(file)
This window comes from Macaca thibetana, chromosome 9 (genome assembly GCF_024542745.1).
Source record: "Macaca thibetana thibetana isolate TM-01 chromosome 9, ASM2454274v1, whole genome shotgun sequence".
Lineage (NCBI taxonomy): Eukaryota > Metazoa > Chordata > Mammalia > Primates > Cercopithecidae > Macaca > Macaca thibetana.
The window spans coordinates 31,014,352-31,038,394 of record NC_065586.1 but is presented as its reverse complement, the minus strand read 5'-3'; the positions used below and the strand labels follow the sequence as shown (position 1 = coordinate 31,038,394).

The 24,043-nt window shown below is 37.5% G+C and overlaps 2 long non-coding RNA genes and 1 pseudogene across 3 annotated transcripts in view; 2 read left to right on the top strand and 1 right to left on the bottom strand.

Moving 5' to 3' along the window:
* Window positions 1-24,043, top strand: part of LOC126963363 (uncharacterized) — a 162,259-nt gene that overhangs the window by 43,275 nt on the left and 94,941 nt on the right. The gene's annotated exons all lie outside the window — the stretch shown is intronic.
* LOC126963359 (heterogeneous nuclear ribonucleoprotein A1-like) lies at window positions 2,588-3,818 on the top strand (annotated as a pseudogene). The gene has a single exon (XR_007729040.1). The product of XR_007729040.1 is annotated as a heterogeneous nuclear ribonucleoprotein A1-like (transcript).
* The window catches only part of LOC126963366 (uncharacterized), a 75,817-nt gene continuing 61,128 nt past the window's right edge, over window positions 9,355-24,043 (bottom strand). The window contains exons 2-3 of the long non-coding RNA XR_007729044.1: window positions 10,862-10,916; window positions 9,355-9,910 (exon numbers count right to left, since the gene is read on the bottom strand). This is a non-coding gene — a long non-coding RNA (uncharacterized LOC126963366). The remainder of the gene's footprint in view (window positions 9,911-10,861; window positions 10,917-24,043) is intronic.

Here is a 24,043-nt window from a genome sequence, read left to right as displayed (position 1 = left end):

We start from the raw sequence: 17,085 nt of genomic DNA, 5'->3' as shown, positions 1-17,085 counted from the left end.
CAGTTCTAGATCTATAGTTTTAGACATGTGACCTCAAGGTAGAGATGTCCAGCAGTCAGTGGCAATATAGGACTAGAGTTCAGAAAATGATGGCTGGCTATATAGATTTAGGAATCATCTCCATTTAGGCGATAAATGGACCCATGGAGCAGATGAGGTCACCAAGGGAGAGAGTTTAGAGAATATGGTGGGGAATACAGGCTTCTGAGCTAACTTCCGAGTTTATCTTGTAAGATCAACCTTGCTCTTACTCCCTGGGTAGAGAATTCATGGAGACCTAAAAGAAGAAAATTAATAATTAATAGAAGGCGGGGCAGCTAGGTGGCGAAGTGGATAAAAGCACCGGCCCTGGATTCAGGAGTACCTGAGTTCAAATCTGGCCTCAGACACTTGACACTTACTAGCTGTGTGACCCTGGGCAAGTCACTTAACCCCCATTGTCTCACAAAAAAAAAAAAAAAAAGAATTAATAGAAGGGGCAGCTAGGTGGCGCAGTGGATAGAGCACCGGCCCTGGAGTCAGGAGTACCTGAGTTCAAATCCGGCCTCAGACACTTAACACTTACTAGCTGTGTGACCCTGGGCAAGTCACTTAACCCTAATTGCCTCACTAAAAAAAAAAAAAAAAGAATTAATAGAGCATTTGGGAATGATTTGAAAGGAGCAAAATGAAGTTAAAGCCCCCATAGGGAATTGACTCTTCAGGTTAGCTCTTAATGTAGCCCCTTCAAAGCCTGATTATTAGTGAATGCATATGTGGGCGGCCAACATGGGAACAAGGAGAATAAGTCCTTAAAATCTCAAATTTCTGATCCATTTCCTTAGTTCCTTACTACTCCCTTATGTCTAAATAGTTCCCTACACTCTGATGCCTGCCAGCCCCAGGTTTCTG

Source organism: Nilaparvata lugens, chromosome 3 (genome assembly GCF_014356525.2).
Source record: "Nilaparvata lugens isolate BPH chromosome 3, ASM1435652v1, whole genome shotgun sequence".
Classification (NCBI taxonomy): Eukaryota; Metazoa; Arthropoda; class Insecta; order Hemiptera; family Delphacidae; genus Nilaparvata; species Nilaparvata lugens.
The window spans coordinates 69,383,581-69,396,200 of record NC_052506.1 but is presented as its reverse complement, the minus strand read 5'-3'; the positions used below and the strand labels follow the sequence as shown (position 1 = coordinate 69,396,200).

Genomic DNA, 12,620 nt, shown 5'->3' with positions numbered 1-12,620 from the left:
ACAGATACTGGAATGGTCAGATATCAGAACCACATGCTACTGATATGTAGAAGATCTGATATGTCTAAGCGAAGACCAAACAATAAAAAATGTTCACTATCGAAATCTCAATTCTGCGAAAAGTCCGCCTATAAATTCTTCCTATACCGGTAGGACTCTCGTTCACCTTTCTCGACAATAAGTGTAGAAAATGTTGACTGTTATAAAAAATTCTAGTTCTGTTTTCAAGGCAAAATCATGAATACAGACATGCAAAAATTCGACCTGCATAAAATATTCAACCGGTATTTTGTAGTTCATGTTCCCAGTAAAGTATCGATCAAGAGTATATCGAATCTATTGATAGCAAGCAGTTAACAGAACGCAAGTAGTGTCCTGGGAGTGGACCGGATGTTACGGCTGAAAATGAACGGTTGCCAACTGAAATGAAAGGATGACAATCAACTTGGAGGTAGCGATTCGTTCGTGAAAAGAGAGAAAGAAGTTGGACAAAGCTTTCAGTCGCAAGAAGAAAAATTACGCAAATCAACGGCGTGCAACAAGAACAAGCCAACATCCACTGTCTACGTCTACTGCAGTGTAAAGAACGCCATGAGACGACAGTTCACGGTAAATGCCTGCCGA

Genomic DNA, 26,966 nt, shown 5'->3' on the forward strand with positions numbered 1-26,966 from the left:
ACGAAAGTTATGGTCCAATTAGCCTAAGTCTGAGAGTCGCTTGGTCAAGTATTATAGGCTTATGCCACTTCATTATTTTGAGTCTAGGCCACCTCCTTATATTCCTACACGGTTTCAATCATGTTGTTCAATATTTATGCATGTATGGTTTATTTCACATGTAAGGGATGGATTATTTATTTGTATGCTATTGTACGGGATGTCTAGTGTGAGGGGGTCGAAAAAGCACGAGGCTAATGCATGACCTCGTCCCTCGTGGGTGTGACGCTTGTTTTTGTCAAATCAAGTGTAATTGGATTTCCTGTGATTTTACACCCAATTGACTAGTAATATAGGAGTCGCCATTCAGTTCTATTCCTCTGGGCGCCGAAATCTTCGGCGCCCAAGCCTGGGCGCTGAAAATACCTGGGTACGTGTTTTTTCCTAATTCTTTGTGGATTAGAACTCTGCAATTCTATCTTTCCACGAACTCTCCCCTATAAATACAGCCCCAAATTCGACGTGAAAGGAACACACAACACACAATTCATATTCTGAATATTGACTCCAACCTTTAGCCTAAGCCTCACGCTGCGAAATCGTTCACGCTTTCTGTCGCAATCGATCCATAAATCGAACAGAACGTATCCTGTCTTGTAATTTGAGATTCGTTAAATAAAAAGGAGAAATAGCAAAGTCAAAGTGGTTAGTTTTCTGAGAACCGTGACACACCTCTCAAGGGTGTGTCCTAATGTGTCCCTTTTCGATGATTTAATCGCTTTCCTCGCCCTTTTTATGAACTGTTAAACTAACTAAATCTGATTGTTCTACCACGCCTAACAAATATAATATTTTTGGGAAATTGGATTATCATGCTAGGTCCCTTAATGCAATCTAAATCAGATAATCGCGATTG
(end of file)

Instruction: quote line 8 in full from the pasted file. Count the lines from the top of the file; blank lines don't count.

* LOC126963359 (heterogeneous nuclear ribonucleoprotein A1-like) lies at window positions 2,588-3,818 on the top strand (annotated as a pseudogene). The gene has a single exon (XR_007729040.1). The product of XR_007729040.1 is annotated as a heterogeneous nuclear ribonucleoprotein A1-like (transcript).